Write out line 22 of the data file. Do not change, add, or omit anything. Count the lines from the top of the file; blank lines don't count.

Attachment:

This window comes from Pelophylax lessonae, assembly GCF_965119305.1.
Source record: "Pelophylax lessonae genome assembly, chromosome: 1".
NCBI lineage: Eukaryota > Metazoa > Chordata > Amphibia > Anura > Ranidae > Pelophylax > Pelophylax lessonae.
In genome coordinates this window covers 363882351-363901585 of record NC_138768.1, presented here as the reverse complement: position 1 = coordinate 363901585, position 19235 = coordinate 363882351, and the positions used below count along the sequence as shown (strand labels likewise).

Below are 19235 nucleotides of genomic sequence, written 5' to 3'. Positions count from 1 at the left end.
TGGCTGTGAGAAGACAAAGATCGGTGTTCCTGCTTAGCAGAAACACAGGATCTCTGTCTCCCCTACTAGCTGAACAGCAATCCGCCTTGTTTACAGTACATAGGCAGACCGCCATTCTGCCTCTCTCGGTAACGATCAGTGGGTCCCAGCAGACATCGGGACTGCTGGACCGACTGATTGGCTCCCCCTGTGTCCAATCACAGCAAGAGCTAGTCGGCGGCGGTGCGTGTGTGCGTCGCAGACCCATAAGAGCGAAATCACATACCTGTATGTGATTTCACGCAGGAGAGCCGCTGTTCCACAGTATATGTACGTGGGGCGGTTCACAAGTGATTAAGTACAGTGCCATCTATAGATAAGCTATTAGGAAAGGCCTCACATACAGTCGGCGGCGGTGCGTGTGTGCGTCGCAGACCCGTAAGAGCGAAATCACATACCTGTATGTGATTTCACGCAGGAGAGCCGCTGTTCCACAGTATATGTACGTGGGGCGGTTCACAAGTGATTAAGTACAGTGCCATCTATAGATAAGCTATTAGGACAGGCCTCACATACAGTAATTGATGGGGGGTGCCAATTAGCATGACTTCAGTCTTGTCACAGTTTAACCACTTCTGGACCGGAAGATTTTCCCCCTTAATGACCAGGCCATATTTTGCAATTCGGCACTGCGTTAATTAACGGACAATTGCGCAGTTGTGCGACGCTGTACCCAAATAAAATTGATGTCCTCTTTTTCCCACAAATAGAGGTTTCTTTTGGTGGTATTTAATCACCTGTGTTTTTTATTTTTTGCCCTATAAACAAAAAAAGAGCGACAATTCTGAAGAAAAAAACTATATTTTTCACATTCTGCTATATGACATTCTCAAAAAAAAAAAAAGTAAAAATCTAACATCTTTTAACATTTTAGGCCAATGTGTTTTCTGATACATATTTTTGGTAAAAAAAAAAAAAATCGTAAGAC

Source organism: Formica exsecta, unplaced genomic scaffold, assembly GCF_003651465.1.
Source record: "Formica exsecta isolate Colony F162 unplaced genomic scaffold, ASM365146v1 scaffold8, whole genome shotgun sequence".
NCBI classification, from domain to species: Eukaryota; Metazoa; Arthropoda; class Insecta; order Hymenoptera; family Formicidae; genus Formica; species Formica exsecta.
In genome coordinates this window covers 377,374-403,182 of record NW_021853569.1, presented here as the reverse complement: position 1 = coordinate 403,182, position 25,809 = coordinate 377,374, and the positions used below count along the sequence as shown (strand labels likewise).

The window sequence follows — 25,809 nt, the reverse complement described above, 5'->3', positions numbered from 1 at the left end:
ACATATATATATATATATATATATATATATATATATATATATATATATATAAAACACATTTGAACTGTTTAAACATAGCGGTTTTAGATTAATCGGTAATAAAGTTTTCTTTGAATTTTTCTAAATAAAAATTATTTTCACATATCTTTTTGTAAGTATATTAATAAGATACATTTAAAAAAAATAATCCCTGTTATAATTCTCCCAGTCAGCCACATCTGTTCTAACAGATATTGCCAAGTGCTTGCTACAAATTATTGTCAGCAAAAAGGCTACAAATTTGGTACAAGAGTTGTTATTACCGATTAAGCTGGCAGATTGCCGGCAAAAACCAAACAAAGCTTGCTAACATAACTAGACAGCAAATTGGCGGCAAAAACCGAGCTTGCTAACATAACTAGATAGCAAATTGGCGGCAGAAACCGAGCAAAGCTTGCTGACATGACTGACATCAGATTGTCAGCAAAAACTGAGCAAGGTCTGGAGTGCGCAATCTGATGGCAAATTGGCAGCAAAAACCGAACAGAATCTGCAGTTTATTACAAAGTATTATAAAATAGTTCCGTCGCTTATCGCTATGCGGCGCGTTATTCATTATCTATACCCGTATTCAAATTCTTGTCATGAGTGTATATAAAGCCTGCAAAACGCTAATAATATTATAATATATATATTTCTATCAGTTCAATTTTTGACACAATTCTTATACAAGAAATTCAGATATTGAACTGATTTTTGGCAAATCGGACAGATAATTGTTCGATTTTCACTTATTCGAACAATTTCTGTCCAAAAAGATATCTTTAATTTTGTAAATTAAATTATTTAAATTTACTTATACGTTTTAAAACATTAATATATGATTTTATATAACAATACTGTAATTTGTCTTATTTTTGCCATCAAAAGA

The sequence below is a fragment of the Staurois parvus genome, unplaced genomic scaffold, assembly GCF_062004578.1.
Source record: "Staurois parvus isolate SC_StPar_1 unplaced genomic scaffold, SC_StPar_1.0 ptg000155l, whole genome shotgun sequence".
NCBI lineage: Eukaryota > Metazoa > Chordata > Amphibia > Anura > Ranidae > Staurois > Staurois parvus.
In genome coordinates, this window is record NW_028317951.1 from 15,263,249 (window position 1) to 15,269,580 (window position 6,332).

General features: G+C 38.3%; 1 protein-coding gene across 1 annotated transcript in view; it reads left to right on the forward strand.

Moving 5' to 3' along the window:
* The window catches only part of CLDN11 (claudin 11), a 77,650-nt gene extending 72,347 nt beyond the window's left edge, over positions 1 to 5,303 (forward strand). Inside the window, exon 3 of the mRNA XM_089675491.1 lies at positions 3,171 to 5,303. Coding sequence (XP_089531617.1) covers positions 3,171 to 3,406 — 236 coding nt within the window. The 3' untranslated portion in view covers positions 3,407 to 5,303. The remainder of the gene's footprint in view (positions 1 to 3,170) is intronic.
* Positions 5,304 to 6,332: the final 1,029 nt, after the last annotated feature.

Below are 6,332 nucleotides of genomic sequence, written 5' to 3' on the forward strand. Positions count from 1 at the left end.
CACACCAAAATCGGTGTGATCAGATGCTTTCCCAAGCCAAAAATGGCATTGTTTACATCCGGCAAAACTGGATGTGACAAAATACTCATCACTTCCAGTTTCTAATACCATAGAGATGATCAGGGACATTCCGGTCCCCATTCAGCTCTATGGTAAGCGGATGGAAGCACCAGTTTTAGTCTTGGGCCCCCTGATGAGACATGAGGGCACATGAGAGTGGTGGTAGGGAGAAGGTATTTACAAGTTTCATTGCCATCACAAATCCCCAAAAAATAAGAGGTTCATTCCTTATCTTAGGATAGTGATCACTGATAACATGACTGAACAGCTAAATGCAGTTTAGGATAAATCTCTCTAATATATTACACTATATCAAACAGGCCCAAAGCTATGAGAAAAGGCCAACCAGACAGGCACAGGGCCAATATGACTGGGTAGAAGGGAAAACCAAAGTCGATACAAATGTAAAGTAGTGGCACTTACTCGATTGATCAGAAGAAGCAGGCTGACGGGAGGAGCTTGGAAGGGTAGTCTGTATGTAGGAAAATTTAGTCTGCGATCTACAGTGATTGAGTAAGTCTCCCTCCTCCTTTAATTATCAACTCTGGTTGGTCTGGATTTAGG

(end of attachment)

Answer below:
CACACCAAAATCGGTGTGATCAGATGCTTTCCCAAGCCAAAAATGGCATTGTTTACATCCGGCAAAACTGGATGTGACAAAATACTCATCACTTCCAGTTTCTAATACCATAGAGATGATCAGGGACATTCCGGTCCCCATTCAGCTCTATGGTAAGCGGATGGAAGCACCAGTTTTAGTCTTGGGCCCCCTGATGAGACATGAGGGCACATGAGAGTGGTGGTAGGGAGAAGGTATTTACAAGTTTCATTGCCATCACAAATCCCCAAAAAATAAGAGGTTCATTCCTTATCTTAGGATAGTGATCACTGATAACATGACTGAACAGCTAAATGCAGTTTAGGATAAATCTCTCTAATATATTACACTATATCAAACAGGCCCAAAGCTATGAGAAAAGGCCAACCAGACAGGCACAGGGCCAATATGACTGGGTAGAAGGGAAAACCAAAGTCGATACAAATGTAAAGTAGTGGCACTTACTCGATTGATCAGAAGAAGCAGGCTGACGGGAGGAGCTTGGAAGGGTAGTCTGTATGTAGGAAAATTTAGTCTGCGATCTACAGTGATTGAGTAAGTCTCCCTCCTCCTTTAATTATCAACTCTGGTTGGTCTGGATTTAGG